What's the Truth??! Fitness and Nutrition Misconceptions in Social Media Series
PART 4: Understanding Your Dietary Needs and Finding Balance!
Welcome back to part 4 of the series! Thus far we have discussed digestion, how metabolism works and debunked lots of fads that claim to “guarantee” weight loss. If you haven’t read part 1-3 of the series, I’d recommend doing that now!
***Disclaimer: While I think it’s important to strive for a healthy and balanced lifestyle, this article is not meant to be recommending weight loss or weight gain. A healthy lifestyle has nothing to do with the number on a scale. If you believe you are struggling with your weight or body image, please consult a medical professional. Resources are linked at the end of the post.***
It’s very common for people to have no clue how many calories they should eat in a day, and many people end up overeating or under-eating. Both are not ideal! Knowing your TDEE is key. TDEE is the body’s Total Daily Energy Expenditures, or how many calories you burn in a day even at rest. A person’s TDEE is based on sex, height, weight and activity level.
So how do I know what my TDEE is? Your Total Daily Energy Expenditure is broken down into 3 sections:
Resting Metabolic Rate (RMR): The energy your body needs to support function at rest: breathing, organ function, etc. This is 60-75% of TDEE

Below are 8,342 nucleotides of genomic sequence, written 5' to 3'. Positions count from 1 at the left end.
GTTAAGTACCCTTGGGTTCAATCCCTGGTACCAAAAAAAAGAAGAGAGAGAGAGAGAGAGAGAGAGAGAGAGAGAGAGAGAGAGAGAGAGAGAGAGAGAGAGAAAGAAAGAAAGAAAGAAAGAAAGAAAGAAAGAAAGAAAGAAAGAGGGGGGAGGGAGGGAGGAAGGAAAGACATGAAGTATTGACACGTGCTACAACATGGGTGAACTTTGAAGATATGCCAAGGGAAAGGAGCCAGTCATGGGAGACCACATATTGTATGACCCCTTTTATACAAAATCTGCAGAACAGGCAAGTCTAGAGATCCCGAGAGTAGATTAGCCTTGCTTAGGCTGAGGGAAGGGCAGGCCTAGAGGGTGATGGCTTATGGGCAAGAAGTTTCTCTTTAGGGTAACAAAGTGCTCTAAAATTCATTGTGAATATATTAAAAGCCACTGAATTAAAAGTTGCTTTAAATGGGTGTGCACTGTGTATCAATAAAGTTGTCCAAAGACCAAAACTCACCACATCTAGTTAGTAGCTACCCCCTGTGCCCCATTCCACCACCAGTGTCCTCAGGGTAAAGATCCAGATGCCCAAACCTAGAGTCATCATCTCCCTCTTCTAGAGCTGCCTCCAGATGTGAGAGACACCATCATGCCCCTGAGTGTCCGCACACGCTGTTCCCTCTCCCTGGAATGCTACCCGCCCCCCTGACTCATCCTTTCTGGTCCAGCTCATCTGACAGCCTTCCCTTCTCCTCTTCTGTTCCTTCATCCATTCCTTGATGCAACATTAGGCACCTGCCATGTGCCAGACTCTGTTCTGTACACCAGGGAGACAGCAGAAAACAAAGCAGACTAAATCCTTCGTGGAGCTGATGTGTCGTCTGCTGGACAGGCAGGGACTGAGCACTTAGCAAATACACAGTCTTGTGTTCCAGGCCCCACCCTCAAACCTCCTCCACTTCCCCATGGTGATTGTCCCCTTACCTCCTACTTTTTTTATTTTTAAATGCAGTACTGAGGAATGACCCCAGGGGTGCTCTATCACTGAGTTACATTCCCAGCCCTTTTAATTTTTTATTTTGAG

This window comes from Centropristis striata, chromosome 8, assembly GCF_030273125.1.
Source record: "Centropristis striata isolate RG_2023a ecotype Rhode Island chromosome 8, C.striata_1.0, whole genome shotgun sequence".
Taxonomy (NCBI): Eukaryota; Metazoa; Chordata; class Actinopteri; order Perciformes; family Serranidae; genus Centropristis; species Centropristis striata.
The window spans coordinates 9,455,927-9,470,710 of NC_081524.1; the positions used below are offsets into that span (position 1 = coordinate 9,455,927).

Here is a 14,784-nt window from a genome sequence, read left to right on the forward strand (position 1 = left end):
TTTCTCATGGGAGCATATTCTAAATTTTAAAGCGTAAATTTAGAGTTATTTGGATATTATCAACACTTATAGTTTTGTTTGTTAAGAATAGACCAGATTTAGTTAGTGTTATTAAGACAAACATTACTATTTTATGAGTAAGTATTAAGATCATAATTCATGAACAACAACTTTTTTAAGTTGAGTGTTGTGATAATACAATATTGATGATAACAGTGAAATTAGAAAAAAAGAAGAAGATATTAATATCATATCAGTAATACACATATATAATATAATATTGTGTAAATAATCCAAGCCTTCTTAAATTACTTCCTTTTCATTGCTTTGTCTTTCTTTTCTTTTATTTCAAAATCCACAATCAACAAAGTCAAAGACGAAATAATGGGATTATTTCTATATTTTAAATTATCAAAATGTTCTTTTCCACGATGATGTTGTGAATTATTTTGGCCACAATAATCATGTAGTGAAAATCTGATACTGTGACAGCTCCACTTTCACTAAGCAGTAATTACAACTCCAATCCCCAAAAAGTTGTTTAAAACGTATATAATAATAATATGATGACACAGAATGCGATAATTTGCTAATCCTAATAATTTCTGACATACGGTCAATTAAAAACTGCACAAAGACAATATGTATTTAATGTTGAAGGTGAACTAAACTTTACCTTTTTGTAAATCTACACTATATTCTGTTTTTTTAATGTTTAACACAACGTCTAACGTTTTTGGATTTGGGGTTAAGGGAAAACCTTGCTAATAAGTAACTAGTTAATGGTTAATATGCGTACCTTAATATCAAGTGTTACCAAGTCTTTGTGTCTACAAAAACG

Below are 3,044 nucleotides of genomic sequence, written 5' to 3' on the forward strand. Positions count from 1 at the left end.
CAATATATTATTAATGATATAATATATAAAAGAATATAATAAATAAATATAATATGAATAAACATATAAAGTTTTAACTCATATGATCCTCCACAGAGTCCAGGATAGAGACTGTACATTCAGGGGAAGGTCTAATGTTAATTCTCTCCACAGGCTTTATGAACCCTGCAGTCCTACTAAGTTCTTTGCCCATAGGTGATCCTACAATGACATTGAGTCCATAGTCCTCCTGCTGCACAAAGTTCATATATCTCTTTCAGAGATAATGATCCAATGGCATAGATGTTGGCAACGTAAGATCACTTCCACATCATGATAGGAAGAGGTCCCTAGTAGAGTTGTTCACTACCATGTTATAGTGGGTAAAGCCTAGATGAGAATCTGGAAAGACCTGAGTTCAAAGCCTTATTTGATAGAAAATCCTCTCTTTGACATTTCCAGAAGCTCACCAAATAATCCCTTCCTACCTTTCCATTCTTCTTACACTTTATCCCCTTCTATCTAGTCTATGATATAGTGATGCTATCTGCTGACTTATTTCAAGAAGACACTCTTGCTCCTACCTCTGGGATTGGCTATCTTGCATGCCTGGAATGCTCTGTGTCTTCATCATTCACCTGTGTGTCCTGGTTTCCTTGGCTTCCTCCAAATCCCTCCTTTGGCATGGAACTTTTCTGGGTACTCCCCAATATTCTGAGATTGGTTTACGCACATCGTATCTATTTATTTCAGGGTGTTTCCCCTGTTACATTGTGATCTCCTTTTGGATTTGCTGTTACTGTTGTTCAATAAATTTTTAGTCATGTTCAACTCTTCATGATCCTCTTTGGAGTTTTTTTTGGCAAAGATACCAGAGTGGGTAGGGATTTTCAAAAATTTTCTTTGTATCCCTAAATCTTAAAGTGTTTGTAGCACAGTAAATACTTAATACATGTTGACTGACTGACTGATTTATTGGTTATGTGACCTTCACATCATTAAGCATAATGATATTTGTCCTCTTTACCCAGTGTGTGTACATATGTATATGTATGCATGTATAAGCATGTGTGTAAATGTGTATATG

Thermic Effect of Food (TEF): This is how much energy you need to digest the food you eat. This accounts for 10% of TDEE
Physical activity: How active you are by moving around in day-to-day life and performing exercise. This account for 15-30% of TDEE
Above is a link for a TDEE calculator. You can actually log in your criteria from: age, gender, weight, height and activity level (how much you exercise). Please be realistic in your usual activity level. If you typically only workout 1-2 times a week, but this week it was 4, go with your usual activity level. It will then tell you how many calories you need daily. To find out the accuracy of this number, you can then begin tracking your calories (more about this below!) and eating the advised number. If you gain weight, the number is too high, and if you lose weight the calories are too low. The goal is to find the number that keeps your weight stable. That number is also known as your maintenance calories. While the TDEE calculator is one of the best tools for finding maintenance calories (how many calories you eat to not gain or lose weight), each person is different and may vary from the amount listed.